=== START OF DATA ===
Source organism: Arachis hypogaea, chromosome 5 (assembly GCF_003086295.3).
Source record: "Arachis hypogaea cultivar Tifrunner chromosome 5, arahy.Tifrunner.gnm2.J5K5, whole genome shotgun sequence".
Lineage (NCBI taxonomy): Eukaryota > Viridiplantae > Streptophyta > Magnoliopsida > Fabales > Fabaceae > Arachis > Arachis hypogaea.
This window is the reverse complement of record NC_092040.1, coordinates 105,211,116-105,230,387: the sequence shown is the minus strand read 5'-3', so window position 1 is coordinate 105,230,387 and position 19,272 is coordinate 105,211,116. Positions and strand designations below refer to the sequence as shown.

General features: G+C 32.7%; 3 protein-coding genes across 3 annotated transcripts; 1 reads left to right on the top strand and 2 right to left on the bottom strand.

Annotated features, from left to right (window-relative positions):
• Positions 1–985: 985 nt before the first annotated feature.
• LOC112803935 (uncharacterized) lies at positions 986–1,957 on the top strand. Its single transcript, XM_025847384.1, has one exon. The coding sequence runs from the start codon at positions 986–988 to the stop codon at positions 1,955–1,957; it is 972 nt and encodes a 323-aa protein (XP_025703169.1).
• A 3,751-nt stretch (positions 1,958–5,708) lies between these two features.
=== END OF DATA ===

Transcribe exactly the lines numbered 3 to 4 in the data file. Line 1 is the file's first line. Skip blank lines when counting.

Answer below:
Lineage (NCBI taxonomy): Eukaryota > Viridiplantae > Streptophyta > Magnoliopsida > Fabales > Fabaceae > Arachis > Arachis hypogaea.
This window is the reverse complement of record NC_092040.1, coordinates 105,211,116-105,230,387: the sequence shown is the minus strand read 5'-3', so window position 1 is coordinate 105,230,387 and position 19,272 is coordinate 105,211,116. Positions and strand designations below refer to the sequence as shown.